C++ was my primary programming language when my daughter was 3, and when I was growing bored and tired of convoluted, complex programming languages. Templates were new and exciting, or were they? I had used something similar in assembly languages years before this. Exception handling was a heated debate back then, when the forbidden GOTO was the only efficient way of localized error handling. There was no such thing as global error handling. Everyone was forced to write their own, passing codes or text or something to a hand written global error handler which performed errno.h lookups.
In short, lots of time was burned doing repetitive things in supposedly great languages. At least we all got paid to do it.
Then along came Perl. Perl rocked my world for many reasons. It was interpreted, so no long compilation cycles, hooray! It was very much like many of the FSF tools I had been using in UNIX for years. It was like the ultimate super sed/awk/grep tool, introducing new meta characters for things like whitespace. Hooray again! No more hours typing sed commands which check for one or more space, followed by one or more tabs, again followed by possibly more space characters, or some convoluted combination of space/tab/space…ARGH! Perl introduced this: ‘\w’, which caused me to have what seemed like an out of body experience, because I was so damned happy.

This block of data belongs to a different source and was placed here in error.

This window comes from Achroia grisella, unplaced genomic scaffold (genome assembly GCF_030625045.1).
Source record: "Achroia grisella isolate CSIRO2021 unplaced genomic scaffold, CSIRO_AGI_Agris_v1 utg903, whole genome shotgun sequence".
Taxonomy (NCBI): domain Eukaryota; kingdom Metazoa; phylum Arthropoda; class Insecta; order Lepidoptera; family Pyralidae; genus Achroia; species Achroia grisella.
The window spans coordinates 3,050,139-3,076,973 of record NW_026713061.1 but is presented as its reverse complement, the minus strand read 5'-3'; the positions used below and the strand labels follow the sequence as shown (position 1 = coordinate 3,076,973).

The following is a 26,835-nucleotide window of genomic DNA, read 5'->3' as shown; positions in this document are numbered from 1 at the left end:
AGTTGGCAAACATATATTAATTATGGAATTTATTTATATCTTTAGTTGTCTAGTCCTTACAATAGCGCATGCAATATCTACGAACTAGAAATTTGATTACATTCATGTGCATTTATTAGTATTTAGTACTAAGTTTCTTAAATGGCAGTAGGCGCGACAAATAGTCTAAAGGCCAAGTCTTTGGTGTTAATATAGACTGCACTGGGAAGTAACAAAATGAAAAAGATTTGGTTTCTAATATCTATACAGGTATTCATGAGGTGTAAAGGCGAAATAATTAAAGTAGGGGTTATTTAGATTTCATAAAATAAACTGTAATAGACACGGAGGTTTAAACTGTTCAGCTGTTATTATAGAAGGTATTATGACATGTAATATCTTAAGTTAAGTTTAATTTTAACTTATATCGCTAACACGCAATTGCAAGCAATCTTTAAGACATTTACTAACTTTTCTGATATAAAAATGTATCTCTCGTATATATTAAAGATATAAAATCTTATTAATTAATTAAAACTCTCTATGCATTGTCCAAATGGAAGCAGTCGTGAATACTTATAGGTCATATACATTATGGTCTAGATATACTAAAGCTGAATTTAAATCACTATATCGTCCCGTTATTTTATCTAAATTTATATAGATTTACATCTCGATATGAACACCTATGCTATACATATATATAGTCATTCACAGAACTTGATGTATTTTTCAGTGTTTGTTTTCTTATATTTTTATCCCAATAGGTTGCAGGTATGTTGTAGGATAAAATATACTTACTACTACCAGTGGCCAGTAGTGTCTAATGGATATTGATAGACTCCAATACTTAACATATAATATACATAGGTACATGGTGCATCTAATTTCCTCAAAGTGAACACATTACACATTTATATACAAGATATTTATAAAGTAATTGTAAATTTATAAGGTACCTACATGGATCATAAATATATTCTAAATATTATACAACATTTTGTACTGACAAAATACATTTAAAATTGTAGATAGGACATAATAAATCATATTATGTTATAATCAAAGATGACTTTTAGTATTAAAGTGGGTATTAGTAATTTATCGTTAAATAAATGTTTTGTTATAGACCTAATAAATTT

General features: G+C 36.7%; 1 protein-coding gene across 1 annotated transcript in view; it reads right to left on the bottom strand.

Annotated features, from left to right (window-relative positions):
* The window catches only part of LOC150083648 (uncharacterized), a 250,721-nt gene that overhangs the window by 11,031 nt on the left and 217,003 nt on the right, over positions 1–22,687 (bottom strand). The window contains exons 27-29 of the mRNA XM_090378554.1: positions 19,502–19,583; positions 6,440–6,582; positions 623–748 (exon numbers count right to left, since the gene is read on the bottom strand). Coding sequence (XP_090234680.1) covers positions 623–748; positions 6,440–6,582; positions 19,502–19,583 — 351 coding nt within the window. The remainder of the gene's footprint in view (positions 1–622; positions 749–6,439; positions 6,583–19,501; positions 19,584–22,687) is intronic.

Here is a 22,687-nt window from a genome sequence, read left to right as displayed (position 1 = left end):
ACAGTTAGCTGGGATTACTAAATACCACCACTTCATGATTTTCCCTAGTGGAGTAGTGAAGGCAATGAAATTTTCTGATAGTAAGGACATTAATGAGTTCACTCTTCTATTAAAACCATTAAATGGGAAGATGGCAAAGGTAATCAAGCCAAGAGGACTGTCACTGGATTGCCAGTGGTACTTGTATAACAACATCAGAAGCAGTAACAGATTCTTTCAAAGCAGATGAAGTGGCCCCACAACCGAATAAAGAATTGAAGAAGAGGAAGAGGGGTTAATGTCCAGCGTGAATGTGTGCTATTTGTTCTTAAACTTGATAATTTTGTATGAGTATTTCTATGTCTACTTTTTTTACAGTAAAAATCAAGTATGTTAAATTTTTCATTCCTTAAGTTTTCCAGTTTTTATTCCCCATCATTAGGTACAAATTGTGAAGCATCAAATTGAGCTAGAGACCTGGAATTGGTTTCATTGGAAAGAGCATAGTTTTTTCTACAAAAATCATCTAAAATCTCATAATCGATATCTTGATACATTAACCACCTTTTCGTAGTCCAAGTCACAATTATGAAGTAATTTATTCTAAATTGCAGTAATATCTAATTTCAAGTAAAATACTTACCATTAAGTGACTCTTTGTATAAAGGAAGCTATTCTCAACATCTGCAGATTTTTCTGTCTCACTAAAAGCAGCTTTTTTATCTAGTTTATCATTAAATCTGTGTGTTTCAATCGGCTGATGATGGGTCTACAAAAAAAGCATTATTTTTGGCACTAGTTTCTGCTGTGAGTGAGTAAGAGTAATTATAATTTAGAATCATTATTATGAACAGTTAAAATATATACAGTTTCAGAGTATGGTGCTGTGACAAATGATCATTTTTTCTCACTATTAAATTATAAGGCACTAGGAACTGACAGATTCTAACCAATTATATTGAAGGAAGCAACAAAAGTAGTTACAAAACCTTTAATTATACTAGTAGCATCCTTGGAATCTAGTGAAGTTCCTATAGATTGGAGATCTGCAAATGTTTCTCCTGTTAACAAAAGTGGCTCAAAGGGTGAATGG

Then a person named Lincoln Stein wrote a perl module which made me quite a bit of contract money. It was called cgi.pm, and it was stunning. It allowed me to roll out CGI based web interfaces in week instead of months. I wrote many automation tools for AT&T, Lucent, Motorola, and many other companies, one after another, and loved every bit of it. I personally thanked Lincoln via e-mail, then started to pester him with questions, and did not hear back from him. But at least I was able to express my gratitude.
I was happy for a while. To me, Perl was no more convoluted than any other piece of UNIX scripting tool I have used before, so I adjusted well. But as new Perl modules started to appear, Perl started to be used for more complex tasks, which became a bit messy. Perl was still a procedural scripting language. Granted, any experienced developer can encapsulate with the best of them, and this is how procedural languages were kept under control. But it would be so nice to have a truly OO scripting language, many of us sighed.
Then along came Python. The best of all worlds, a byte-compiled scripting language, very OO, run time type checking, small, fast, robust, full support of OS and system calls, it had it all, in one neat package. It was love at first sight for me. I started using it for simple scripting tasks, such as directory walks, file searching, simple ten line scripts. I then started to learn TkInter, then WxPython, and before I knew it, I wrote a touch screen application in three months, entirely in one language. I no longer needed different tools, and wrappers, and interfaces from C to something else. It was all here, and the syntax seems almost intuitive. I once again started to find the fun in programming. Much like a long term relationship, we all need those reminders every now and then, so we can proclaim to ourselves “Ah, yes, NOW I remember why I fell in love with you in the first place”. Python was that catalyst for me. It really changed everything.
I now only program in Python. I have yet to find the need to use anything else. Even embedded systems support thin Python ports. Life is good, and I genuinely love the language and the tools I work with, warts and all.